Work in Sports
Penguins get first win in Philly in nearly six years
Posted: Friday April 28, 2000 05:45 PM
PHILADELPHIA (AP) -- The Pittsburgh Penguins kept hearing how they couldn't win in Philadelphia. Apparently, the Flyers listened more than they did.
Jaromir Jagr did what he does best, scoring on a shot that seemingly no other NHL player can make, and the Penguins won in Philadelphia for the first time in nearly six years, 2-0 Thursday night in Game 1 of their Eastern Conference semifinal series.
Pittsburgh has never beaten Philadelphia in a playoff series and once went nearly 15 years without winning there. Game 2 is Saturday in Philadelphia.
"We told ourselves, 'Let's not give ourselves negative thoughts by thinking we can't win here,'" goaltender Ron Tugnutt said. "If we won here, we wouldn't have to hear anymore we can't win here."
The Penguins had gone so long without winning in Philadelphia -- 16 games, including three in the 1997 playoffs -- that Mario Lemieux still was three years away from retiring the last time they did it on Feb. 13, 1994.
"Of course, it means a lot that we won in Philadelphia," Jagr said. "Still, it's only 1-0. They can easily win four in a row, and they're going to come out hard in Game 2."
Jagr gave the Penguins a lead they never lost with another bad-angle goal in the first period -- of course, to Jagr, no shot is a bad one -- and the rejuvenated Tugnutt made 28 saves in yet another solid night in goal.
Martin Straka also scored for the seventh-seeded Penguins, who managed only 14 shots while being outshot for the 15th consecutive game. However, just as they did in their first-round upset of second-seeded Washington, the Penguins made their few shots count.
"Sometimes, the playoffs are a whole new game," Penguins defenseman Bob Boughner said. "Anybody can beat anybody, and we were a desperate team tonight."
The Penguins had been 15-74-7 all-time in Philadelphia, where they once went 42 games -- 0-39-3 -- without winning. They were 0-4-1 against the Flyers this season, allowing 20 goals in the five games.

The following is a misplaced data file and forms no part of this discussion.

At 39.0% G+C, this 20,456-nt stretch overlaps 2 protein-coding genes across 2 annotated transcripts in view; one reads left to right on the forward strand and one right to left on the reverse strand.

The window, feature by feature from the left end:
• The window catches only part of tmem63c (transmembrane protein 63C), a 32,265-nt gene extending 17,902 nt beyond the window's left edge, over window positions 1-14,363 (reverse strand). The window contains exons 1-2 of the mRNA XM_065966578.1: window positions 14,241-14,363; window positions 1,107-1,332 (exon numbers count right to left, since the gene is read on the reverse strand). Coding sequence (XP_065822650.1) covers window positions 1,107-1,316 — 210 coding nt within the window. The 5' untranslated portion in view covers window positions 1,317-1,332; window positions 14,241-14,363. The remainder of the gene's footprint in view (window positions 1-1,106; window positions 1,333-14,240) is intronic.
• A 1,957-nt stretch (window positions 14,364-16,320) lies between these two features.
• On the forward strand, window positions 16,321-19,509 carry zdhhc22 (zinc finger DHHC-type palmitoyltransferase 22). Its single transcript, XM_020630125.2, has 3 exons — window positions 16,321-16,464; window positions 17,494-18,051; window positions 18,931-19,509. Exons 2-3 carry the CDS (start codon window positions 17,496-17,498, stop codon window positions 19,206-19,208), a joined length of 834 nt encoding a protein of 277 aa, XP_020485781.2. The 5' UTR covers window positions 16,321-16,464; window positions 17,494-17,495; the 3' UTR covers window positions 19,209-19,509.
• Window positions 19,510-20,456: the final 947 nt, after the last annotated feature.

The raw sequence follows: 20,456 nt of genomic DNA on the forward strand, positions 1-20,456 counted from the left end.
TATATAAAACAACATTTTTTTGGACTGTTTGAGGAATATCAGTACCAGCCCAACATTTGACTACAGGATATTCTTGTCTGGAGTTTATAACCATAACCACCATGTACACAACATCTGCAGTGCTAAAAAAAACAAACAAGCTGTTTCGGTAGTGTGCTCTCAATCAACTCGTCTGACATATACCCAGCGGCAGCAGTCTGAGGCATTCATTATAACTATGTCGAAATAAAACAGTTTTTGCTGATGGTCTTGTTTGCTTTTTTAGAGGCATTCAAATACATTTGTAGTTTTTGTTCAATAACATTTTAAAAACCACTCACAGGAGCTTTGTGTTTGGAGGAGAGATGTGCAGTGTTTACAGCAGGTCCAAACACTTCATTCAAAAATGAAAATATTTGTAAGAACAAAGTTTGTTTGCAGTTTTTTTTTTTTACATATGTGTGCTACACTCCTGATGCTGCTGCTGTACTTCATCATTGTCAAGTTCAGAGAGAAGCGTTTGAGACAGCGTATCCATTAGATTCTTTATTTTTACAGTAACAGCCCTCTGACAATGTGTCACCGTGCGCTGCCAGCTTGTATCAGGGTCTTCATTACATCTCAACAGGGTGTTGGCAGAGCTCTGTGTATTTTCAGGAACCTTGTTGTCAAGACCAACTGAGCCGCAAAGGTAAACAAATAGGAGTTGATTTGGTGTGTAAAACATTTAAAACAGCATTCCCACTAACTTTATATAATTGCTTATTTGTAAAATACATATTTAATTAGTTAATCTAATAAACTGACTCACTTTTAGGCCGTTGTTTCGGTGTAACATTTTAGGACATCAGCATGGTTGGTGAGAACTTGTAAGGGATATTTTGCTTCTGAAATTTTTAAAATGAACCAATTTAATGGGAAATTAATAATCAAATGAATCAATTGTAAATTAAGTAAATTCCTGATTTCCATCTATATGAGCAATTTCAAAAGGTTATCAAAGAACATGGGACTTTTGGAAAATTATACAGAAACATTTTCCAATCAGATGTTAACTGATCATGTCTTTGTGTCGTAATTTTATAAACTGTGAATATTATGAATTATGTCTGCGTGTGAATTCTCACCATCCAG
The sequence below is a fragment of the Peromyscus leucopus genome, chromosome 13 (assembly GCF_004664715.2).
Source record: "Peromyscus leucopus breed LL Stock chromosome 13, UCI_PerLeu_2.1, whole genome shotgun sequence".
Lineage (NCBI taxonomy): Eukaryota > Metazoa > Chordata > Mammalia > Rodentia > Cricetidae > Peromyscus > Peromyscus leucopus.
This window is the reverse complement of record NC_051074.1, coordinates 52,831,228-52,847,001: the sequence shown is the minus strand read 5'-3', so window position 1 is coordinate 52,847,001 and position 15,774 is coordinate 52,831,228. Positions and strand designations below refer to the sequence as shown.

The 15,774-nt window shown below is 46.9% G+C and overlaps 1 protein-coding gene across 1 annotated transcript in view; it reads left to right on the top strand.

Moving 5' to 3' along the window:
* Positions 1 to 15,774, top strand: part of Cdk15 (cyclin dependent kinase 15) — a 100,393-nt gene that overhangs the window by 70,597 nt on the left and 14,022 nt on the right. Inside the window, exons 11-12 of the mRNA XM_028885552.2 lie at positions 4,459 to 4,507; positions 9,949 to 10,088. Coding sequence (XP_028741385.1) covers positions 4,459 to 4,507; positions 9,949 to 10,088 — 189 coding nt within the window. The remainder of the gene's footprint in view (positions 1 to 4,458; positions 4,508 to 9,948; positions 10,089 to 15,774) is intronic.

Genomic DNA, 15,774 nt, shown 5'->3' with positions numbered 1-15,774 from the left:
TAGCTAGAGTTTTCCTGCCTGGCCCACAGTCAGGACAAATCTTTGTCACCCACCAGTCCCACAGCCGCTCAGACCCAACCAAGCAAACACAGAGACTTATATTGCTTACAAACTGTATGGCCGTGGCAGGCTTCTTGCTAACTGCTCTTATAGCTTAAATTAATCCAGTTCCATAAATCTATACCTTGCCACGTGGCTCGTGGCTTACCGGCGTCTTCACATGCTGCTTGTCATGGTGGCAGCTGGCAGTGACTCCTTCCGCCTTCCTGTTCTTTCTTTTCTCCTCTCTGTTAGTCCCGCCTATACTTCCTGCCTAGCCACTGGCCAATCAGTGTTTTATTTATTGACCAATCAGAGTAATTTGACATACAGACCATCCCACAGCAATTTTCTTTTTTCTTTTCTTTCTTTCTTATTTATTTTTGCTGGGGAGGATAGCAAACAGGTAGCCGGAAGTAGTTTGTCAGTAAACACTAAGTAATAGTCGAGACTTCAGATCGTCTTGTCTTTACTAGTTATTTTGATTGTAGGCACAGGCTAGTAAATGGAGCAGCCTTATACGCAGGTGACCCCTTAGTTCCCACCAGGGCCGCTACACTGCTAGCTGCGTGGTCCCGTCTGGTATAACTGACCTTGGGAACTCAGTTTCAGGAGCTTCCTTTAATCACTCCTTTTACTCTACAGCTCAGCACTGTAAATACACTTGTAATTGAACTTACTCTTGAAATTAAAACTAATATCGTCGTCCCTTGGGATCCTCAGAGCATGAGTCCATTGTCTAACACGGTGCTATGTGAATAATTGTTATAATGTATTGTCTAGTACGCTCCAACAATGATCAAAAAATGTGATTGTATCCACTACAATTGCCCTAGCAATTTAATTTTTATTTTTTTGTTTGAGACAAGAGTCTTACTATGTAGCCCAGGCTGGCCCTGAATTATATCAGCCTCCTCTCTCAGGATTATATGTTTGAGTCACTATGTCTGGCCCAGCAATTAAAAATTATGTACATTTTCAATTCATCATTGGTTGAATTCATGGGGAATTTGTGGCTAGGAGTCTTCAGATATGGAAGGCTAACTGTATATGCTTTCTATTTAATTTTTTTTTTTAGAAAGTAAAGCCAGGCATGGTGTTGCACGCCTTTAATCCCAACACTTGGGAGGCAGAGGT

"But this is a whole new group of guys," Tugnutt said, referring to the half-dozen players who joined the Penguins at the trading deadline. "A lot of us weren't here for that [losing streak in Philadelphia]."
Tugnutt, cast off by Ottawa six weeks ago because he supposedly couldn't win in the playoffs, previously was 1-7-2 against Philadelphia. The Flyers once so befuddled Tugnutt, he suggested former Senators backup Damian Rhodes start in his place against them.
"I'm probably more at ease than I've ever been in my career," said Tugnutt, who had the NHL's best goals-against average last season. "These guys have given me a lot of confidence."
The Penguins gave Tugnutt plenty of help, preventing the bigger, stronger Flyers from clogging the front of the net as they did in their first-round series of Buffalo, flopping to block shots or ripping the puck out before the Flyers could put in rebounds.
The Penguins had more blocked shots (18) than they had shots, and even Jagr blocked one, though he couldn't remember it afterward.
Just as they did against Buffalo, the top-seeded Flyers again struggled at even strength -- they had only four even-strength goals in that five-game series -- but, this time, they also couldn't score on the power play. They were 0-for-2 with the man advantage after going a remarkable 9-for-26 against Buffalo.
"We didn't want to take penalties against the Flyers," Penguins coach Herb Brooks said. "They're too good on the power play."
Jagr's goal at 14:33 of the first period was his fourth in six playoff games this season and his third from a bad angle from around the right circle.
Jan Hrdina, back after missing the final two games of the Washington series with a strained back muscle, won a faceoff that went directly to Jagr. Jagr apparently surprised Flyers rookie goalie Brian Boucher by shooting quickly rather than setting up a play, and Jagr's wrist shot deflected off defenseman Chris Therien's skate into the net near the far post.
Jagr also deflected a goal off Capitals defenseman Calle Johansson to win Game 5 of that series 2-1 Friday, and Jagr said that goal "was much luckier" than Thursday's goal.
Jagr's latest goal hushed a keyed-up, towel-waving crowd of 19,846 that no doubt expected the Flyers' usual home-ice victory over Pittsburgh, and a 1-0 series lead.
Tugnutt made the lead stand up 2 1/2 minutes later, making two sprawling saves -- one on Andy Delmore, the other on Peter White -- in a matter of seconds.
Straka later made it 2-0 at 4:46 of the second, a goal that forced the Flyers to play a more uptempo, fast-paced style that favored Pittsburgh's fast fleet of European skaters.
Robert Lang dug the puck out along the rear boards, spun to his right and found Straka open along the edge of the right circle for his second goal of these playoffs and 10th career playoff goal.
"We played into their hands. We weren't really sharp," Rick Tocchet said. "We were a little lackadaisical on some plays in the corner. There were some loose pucks we didn't get."
Keith Primeau agreed, saying, "There's no excuses for this."
The Flyers had the better chances after that, but the Penguins made certain there were no Flyers flurries, and won even though Philadelphia failed to allow more than two goals for the 11th time in 12 games.
"But it's only one game," John LeClair of the Flyers said. "We weren't going to win four straight. That's a pretty good team over there."